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Math Help - Cayley-Hamilton Theorem for matrices

  1. #1
    Member Last_Singularity's Avatar
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    Cayley-Hamilton Theorem for matrices

    The Cayley Hamilton Theorem states that if T is a linear operation on vector space V and f(t) is the characteristic polynomial of T, then f(T) is the zero transformation.

    How do I extend this to matrices? As in, how do I show that: if A is n \times n and f(t) is the characteristic of A, then f(A) is the zero matrix?

    I attempted to prove it using f(A) = det(A - AI) = det(O) = 0 but this reasoning seems faulty...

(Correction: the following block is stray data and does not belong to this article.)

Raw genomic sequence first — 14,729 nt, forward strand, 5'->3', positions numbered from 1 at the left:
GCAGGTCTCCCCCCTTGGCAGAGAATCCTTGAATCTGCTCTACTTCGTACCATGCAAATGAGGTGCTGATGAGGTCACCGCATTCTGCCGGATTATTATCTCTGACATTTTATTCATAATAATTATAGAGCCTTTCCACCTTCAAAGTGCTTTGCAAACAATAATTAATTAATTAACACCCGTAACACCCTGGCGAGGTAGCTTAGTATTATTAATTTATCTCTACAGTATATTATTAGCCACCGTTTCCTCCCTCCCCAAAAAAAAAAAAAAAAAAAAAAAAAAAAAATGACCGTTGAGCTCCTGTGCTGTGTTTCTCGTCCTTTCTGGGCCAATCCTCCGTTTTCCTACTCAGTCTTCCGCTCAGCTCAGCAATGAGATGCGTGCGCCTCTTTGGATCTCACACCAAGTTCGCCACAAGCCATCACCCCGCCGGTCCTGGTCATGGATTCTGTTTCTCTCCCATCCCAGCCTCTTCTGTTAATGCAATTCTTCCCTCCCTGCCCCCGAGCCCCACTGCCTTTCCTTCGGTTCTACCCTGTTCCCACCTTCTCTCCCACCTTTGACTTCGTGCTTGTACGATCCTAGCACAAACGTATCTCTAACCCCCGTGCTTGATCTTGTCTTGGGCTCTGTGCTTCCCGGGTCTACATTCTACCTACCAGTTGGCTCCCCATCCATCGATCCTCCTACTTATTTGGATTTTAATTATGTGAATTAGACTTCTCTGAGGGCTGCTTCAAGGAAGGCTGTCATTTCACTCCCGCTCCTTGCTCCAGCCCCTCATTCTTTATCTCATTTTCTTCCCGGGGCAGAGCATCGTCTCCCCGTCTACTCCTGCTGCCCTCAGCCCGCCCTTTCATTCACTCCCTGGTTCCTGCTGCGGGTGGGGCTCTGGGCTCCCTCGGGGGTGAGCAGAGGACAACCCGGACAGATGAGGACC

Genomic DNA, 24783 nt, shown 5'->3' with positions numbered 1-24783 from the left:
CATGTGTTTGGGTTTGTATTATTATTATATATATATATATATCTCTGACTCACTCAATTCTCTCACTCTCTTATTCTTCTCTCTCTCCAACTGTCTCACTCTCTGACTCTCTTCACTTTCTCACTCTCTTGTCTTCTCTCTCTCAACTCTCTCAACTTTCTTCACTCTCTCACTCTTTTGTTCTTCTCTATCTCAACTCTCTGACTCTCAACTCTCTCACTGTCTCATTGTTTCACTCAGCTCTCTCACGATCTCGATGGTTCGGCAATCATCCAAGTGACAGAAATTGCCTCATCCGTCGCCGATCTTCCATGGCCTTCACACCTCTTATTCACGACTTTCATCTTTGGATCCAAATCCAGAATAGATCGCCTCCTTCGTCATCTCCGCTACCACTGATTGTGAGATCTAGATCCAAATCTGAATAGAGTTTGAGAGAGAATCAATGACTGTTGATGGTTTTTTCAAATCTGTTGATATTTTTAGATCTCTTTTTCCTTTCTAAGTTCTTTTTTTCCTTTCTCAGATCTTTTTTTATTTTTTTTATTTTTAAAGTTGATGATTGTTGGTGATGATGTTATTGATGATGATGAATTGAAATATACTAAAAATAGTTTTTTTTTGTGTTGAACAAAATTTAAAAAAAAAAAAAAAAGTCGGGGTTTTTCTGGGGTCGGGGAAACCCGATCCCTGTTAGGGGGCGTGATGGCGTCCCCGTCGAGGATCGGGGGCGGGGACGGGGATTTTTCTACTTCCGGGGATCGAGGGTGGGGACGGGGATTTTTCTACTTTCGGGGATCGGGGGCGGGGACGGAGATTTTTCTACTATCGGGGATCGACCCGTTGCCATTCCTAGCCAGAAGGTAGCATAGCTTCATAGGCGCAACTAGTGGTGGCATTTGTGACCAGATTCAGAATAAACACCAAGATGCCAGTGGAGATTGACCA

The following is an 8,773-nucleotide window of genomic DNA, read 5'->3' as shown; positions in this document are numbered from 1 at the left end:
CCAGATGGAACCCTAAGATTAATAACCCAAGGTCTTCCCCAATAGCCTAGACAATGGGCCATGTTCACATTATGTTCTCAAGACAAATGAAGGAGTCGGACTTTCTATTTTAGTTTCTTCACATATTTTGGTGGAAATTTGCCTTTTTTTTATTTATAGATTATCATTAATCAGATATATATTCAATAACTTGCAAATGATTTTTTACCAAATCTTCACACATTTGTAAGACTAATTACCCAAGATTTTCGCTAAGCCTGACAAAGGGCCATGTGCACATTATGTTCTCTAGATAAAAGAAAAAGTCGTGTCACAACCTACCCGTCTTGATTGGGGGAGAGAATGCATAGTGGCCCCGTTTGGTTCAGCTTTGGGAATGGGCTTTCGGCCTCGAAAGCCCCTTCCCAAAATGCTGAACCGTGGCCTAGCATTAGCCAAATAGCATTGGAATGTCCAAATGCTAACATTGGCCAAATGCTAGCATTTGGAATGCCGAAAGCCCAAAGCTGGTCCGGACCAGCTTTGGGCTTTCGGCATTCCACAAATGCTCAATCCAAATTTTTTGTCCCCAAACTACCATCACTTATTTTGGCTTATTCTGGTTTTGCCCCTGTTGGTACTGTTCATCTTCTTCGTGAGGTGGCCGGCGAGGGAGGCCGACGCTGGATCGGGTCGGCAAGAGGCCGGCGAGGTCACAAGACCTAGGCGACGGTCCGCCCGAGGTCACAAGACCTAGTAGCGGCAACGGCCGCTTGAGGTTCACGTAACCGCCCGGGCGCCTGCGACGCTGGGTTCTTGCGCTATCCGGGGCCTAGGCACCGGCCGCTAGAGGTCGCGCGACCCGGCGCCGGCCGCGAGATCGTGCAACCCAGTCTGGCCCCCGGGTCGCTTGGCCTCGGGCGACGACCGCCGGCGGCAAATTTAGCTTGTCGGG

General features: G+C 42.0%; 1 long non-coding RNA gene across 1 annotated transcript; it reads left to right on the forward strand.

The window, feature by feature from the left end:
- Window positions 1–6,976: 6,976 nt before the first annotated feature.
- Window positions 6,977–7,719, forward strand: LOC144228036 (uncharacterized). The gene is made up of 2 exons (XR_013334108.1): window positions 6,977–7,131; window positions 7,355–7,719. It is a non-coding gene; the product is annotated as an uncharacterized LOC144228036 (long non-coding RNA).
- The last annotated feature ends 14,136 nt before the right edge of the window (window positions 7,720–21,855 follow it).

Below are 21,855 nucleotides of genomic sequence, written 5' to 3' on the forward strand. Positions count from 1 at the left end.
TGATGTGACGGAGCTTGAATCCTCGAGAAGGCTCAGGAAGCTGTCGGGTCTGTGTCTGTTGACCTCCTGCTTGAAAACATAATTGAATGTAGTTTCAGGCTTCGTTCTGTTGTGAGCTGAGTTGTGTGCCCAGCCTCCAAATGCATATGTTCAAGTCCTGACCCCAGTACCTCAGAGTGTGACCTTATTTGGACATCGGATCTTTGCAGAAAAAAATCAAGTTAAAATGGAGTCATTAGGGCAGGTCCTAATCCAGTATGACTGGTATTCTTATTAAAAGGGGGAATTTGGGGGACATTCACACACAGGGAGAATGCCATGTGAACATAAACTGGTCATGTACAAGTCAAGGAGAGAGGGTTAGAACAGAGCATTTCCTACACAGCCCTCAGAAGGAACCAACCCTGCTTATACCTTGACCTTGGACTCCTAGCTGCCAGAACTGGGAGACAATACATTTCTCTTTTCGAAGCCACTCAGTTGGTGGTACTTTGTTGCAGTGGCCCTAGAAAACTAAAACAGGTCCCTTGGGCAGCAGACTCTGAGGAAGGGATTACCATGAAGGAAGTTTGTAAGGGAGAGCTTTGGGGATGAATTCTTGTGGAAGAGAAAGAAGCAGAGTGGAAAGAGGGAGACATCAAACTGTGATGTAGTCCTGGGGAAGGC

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  2. #2
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    Remember that linear transformations between finite dimensional vector spaces are in 1-1 correspondence with matrices (and they do the same thing with the exception that the matrices act on \mathbb{F} ^n ) so translate everything from matrices to lin.tranf. and see what f(A) does in \mathbb{F} ^n
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